FIG. 3 is a schematic sectional view of an embodiment of a developing apparatus unit, for effecting mono-component non-magnetic developing, according to the present invention.

FIG. 4 is a graph showing an example of a number-basis distribution of circle-equivalent diameters of a toner as measured by a flow particle image analyzer.

FIG. 5 is a schematic sectional view of a gas stream classifier utilizing the Coanda effect for controlling an amount of fine resin particles attached to toner particles.

FIGS. 6 and 7 are respectively a perspective view of a part of the gas stream classifier shown in FIG. 5.

FIG. 8 is a plan view taken along A-A' line shown in FIG. 5.

FIG. 9 is a sectional view showing a principal part of the classifier shown in FIG. 5.

FIG. 10 is a schematic view for illustrating an embodiment of a classifying process used for classification of toner particles adopted in the present invention.

FIELD OF THE INVENTION AND RELATED ART

The present invention relates to a toner for developing electrostatic images and an image forming method and a developing apparatus unit using the toner.

There have been known a large number of processes as an electrophotographic process. In these processes, in general, an electrostatic image is formed on a photosensitive member by various means employing a photoconductive material, then the electrostatic image is developed with a toner, and the resultant toner image, after being transferred onto a transfer-receiving material such as paper, as desired, fixed by heating and/or pressing to obtain a copy or print having thereon a fixed toner image.

Further, there have been also proposed various methods for developing an electrostatic image with a toner or for fixing a toner image.

The toner used for such purposes has generally been produced by melt-kneading a colorant (dye or pigment) and an optional additive within thermoplastic resin(s) to uniformly disperse the ingredients for the toner, finely pulverizing the dispersed product by a fine pulverizer, and classifying the pulverized product by a classifier to obtain a toner having a desired particle size distribution.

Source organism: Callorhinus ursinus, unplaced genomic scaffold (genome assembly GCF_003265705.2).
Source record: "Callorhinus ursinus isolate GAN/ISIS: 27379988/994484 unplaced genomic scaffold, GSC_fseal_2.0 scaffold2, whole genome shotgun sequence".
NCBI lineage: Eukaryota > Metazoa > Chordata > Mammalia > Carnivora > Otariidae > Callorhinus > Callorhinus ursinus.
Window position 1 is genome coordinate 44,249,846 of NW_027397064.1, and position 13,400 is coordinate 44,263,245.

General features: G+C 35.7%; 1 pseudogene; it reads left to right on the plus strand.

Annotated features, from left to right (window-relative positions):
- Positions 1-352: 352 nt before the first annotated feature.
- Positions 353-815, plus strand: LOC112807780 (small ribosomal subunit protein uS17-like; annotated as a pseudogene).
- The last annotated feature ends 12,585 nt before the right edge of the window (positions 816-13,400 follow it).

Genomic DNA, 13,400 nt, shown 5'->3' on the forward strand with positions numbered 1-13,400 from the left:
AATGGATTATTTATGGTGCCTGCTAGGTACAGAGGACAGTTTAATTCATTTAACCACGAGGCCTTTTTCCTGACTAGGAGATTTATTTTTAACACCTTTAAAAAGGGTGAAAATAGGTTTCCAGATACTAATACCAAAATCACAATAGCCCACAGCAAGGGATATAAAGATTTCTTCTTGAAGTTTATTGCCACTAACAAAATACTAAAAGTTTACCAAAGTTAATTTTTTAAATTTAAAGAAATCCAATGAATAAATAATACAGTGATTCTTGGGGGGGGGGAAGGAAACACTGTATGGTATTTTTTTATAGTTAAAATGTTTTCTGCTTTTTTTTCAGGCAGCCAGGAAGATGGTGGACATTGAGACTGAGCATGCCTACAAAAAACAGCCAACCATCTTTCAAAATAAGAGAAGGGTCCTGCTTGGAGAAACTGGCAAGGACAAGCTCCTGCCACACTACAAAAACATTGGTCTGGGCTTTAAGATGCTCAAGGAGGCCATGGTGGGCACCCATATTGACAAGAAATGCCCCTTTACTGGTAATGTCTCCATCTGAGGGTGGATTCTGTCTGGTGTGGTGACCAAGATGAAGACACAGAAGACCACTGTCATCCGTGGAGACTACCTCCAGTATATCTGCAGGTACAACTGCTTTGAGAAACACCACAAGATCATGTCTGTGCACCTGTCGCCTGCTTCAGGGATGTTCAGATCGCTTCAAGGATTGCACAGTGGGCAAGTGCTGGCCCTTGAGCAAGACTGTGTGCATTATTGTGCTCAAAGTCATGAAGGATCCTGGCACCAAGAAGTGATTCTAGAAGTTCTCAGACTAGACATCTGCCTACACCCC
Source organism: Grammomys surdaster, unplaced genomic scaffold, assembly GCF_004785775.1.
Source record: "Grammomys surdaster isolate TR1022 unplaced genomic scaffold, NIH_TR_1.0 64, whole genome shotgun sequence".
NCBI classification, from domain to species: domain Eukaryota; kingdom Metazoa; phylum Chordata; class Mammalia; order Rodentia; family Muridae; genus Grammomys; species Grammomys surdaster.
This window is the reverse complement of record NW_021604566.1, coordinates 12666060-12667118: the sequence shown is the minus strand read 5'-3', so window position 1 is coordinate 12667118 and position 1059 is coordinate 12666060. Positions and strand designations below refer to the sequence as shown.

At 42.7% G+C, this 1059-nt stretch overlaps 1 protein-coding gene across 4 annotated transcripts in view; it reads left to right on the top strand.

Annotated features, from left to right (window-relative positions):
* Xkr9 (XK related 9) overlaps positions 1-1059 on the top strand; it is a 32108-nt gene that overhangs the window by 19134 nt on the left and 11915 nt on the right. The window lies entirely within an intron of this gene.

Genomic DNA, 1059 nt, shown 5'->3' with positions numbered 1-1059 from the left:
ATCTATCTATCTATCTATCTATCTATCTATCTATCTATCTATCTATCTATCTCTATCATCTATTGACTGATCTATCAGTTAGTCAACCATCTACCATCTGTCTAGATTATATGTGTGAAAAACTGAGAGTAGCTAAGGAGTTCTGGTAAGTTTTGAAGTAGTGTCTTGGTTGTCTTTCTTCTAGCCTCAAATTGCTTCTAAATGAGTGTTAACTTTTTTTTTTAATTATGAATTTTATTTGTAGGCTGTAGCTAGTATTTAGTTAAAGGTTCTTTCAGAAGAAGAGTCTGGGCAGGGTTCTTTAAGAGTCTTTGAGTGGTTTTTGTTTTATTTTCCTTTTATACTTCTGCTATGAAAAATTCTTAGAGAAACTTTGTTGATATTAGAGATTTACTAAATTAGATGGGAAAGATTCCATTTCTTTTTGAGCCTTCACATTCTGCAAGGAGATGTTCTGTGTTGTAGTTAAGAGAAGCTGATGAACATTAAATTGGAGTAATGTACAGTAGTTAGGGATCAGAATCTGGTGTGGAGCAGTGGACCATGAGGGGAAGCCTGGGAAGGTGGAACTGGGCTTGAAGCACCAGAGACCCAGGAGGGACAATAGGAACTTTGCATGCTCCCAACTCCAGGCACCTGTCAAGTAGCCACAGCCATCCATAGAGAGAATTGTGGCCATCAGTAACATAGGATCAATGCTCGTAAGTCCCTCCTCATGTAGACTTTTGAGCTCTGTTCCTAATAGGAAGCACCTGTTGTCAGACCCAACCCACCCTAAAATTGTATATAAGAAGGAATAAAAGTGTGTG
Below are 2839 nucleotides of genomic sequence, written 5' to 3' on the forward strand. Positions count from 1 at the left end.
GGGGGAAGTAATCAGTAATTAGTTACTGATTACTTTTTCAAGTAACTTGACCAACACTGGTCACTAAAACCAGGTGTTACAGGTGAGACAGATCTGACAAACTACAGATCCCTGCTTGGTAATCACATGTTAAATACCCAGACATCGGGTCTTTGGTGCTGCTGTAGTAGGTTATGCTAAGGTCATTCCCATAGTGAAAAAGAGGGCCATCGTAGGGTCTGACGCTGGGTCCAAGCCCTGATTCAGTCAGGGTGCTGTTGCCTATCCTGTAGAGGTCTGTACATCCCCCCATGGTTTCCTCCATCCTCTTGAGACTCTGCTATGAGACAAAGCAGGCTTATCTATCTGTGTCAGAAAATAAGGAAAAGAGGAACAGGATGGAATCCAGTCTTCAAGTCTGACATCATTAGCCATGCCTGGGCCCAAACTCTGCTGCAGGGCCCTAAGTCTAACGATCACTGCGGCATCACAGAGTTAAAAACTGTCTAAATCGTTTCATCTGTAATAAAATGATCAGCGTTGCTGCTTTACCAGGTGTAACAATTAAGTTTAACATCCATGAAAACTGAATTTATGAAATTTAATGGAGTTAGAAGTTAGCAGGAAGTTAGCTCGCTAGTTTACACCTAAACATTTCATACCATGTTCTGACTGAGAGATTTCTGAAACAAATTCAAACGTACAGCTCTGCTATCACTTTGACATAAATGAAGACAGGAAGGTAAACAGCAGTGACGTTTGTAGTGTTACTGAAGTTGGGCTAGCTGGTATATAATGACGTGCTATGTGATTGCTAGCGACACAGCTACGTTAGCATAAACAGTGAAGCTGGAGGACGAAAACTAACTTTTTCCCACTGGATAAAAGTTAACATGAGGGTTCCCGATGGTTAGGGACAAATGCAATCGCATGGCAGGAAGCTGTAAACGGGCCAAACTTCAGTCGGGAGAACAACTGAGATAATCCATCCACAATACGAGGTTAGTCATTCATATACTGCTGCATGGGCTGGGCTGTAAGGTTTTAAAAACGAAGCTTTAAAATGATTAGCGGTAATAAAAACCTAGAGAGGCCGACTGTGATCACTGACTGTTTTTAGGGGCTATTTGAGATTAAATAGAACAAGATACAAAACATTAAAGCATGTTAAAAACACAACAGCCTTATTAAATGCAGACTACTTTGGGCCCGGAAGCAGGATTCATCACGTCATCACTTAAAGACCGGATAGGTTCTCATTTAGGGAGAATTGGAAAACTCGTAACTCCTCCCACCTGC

According to the production process (pulverization process), it is possible to provide a considerably excellent toner but is accompanied with a constraint on a selection range for toner materials or ingredients. For instance, a colorant-dispersed resin composition for producing toner particles used in the production process is required to be considerably fragile and the resultant dispersed product is also required to be finely pulverized by an economically and practically acceptable pulverizing device. In order to meet such requirements, however, when the colorant-dispersed resin composition is made fragile, a particle size range (distribution) of particles obtained by the fine pulverization is liable to become broad, particularly is liable to include a fine particle fraction in a large amount. In addition, the toner particles obtained from such a high fragile colorant-dispersed resin composition are liable to be further pulverized when used in a copying machine or printer. Further, in the pulverization process, it is difficult to uniformly dispersing the solid fine particles (such a colorant particles) within the resin component, thus leading to an increase in fog and lowerings in image density, color-mixing properties and transparency, depending upon a degree of the dispersions. Further, the resultant toner particles can cause a fluctuation in developing characteristics due to exposure of the colorant at the broken surface in some cases.